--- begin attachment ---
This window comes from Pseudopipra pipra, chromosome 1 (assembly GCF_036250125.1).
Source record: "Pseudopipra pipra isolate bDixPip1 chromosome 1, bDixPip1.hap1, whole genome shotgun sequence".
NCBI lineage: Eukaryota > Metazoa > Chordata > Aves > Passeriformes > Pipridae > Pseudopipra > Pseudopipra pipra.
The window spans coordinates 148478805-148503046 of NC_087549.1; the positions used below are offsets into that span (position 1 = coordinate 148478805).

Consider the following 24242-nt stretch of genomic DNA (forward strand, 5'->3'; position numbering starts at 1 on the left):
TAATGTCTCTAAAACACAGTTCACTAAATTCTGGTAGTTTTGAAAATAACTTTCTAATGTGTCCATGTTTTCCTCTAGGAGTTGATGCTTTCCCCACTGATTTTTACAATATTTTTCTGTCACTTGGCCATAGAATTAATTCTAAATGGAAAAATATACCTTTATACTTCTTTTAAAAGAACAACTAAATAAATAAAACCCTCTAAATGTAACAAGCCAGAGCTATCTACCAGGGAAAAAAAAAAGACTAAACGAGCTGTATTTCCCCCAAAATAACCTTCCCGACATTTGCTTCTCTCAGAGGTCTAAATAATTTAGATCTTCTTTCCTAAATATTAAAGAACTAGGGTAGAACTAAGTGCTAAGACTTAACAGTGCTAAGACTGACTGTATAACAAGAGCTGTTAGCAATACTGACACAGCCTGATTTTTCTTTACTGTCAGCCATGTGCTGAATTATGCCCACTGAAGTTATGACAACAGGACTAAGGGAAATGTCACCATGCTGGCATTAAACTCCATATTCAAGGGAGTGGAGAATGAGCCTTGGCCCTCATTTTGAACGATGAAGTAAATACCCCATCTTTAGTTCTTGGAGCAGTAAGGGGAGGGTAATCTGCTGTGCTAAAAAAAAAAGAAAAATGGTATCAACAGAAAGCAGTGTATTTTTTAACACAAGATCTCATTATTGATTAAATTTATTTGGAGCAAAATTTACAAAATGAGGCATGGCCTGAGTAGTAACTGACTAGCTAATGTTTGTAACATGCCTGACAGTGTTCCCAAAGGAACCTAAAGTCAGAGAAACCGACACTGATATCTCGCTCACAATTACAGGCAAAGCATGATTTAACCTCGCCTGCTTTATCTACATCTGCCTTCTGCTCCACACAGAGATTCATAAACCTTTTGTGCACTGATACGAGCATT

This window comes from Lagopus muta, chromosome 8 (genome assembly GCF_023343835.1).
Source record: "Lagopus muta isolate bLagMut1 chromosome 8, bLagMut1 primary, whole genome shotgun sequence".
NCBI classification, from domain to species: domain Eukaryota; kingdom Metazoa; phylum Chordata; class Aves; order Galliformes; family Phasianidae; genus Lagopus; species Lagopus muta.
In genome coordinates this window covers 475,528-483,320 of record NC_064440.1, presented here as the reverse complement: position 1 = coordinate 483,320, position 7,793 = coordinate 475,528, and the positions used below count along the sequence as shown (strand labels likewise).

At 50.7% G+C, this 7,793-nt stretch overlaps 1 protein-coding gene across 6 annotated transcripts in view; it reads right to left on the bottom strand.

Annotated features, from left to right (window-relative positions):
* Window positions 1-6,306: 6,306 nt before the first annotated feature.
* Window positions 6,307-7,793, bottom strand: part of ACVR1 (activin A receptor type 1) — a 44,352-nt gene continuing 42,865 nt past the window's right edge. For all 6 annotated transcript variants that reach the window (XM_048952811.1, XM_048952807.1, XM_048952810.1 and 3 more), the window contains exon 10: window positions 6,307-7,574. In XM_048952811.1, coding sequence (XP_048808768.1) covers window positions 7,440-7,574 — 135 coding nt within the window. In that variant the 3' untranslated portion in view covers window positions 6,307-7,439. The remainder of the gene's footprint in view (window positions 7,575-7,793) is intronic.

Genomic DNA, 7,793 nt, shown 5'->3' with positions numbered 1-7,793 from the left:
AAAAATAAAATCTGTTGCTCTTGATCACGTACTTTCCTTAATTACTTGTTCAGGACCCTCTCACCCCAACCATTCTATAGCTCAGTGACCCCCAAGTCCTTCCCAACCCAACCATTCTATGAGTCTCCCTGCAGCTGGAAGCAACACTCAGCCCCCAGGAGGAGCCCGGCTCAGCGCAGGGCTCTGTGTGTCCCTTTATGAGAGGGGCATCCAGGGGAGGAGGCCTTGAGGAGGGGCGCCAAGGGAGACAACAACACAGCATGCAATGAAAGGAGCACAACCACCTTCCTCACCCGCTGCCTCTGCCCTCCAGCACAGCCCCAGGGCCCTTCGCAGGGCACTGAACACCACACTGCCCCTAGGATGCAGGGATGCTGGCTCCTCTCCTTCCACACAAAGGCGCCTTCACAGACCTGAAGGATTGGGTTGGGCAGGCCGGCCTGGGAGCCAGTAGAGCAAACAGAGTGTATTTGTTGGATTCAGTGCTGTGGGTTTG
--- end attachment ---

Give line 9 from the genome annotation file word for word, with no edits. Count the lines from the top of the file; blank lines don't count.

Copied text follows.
NCBI classification, from domain to species: domain Eukaryota; kingdom Metazoa; phylum Chordata; class Aves; order Galliformes; family Phasianidae; genus Lagopus; species Lagopus muta.